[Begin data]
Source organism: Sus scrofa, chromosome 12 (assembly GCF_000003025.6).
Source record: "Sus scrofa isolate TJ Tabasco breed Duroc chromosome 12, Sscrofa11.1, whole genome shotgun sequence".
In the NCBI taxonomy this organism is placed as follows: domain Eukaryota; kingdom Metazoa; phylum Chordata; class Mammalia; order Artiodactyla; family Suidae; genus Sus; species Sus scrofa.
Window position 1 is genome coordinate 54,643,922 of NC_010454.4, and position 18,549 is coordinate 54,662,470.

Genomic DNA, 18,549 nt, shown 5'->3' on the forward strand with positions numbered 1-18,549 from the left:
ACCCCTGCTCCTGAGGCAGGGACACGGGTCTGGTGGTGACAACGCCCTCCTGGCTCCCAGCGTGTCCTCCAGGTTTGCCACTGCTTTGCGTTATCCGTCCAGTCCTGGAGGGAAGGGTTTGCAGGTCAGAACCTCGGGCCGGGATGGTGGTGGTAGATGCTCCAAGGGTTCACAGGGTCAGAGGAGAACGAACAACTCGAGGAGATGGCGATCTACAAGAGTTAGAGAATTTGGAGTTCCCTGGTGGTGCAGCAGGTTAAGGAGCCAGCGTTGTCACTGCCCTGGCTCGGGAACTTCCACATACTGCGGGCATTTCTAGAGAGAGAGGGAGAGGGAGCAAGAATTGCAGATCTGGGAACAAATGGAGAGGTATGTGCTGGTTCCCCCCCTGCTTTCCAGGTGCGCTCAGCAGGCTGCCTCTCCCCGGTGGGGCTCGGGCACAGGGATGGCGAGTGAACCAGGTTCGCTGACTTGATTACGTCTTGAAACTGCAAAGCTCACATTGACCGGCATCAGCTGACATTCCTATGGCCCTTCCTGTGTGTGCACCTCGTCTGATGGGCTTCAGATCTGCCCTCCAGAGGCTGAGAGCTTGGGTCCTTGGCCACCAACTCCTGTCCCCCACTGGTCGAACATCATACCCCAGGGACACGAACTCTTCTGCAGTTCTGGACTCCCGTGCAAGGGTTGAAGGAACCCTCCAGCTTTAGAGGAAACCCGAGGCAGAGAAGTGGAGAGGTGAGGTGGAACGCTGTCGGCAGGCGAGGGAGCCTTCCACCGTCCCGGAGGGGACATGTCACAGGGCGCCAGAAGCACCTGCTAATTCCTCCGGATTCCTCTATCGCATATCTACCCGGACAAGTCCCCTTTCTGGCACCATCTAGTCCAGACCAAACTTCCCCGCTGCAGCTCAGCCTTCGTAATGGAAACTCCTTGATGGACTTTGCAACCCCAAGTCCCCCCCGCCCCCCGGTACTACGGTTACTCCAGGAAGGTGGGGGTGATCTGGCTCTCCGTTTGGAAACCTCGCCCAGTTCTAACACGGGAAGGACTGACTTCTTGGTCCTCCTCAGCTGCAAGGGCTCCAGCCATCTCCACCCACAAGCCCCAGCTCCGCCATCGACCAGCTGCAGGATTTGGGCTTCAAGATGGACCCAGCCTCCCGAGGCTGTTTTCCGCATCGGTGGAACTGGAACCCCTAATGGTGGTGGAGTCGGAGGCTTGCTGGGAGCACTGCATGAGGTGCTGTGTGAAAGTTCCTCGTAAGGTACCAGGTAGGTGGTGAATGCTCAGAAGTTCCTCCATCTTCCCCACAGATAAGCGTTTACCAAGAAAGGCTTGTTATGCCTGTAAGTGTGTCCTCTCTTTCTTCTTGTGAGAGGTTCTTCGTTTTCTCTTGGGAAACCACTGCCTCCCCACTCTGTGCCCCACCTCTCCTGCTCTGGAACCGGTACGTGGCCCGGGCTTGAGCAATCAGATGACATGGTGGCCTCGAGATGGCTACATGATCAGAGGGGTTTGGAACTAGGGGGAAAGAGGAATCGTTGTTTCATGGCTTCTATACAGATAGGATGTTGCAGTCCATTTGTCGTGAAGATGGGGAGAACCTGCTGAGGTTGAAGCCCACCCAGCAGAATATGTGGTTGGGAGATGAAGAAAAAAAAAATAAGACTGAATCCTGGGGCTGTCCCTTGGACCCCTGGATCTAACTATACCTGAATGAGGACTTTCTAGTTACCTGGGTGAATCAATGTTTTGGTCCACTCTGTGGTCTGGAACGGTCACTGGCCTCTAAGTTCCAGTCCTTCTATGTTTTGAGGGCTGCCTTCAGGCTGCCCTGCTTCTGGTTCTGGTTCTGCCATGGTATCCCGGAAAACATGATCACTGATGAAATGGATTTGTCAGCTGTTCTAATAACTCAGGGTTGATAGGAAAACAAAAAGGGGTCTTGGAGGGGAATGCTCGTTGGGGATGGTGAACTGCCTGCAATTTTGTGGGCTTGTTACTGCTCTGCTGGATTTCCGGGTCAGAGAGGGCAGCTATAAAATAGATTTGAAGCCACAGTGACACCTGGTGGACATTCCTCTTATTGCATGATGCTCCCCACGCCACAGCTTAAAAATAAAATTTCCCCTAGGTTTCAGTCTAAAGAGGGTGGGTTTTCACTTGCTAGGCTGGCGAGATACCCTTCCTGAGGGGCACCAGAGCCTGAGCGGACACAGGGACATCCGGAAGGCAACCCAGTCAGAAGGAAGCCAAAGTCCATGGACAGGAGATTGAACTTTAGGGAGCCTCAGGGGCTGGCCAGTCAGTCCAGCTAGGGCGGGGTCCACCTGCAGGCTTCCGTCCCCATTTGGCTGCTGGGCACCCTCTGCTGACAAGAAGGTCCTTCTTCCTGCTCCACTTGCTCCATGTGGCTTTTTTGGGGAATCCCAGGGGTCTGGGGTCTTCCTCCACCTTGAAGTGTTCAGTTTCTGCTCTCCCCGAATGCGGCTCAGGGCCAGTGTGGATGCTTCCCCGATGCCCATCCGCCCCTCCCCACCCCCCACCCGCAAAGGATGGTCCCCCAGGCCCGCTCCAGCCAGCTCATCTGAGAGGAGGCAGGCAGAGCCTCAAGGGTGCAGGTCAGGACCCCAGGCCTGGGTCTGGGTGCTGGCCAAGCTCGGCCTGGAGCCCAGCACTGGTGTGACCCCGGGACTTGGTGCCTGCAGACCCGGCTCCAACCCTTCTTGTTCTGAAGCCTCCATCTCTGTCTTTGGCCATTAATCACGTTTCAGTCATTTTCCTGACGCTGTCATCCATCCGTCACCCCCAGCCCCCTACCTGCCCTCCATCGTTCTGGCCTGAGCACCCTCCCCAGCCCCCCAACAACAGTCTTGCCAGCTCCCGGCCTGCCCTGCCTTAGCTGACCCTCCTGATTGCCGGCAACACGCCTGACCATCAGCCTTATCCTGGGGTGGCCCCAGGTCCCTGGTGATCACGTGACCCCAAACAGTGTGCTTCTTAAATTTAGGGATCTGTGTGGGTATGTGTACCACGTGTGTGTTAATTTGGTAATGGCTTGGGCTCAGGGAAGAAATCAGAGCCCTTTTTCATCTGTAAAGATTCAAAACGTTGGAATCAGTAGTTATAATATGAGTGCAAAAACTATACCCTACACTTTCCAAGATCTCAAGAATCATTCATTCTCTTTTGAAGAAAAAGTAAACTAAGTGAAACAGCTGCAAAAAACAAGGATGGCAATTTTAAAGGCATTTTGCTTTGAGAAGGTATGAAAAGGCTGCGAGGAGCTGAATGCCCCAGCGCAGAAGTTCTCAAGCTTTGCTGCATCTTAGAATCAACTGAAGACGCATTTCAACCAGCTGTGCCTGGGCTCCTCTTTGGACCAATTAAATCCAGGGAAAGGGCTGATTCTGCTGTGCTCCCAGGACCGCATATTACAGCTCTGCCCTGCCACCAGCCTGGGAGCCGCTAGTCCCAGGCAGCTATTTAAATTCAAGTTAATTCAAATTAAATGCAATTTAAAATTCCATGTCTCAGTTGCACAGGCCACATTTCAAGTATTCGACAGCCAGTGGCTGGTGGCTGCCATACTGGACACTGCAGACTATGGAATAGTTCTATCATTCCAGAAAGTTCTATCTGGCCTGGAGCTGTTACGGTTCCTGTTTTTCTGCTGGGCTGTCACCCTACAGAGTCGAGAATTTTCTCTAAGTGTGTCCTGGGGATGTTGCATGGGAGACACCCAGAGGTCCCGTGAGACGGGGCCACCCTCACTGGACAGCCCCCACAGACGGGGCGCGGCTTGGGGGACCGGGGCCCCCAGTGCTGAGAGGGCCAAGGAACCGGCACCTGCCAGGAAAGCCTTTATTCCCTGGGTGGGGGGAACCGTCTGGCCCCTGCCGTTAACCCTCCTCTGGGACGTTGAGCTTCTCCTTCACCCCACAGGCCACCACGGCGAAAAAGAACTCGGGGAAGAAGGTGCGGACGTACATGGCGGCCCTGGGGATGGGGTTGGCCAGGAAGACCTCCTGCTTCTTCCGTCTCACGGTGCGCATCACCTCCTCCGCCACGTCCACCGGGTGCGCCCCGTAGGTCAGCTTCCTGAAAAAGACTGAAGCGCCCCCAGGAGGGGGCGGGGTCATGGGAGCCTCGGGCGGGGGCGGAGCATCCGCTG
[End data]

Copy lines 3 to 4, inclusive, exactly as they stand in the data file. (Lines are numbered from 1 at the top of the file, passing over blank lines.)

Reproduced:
In the NCBI taxonomy this organism is placed as follows: domain Eukaryota; kingdom Metazoa; phylum Chordata; class Mammalia; order Artiodactyla; family Suidae; genus Sus; species Sus scrofa.
Window position 1 is genome coordinate 54,643,922 of NC_010454.4, and position 18,549 is coordinate 54,662,470.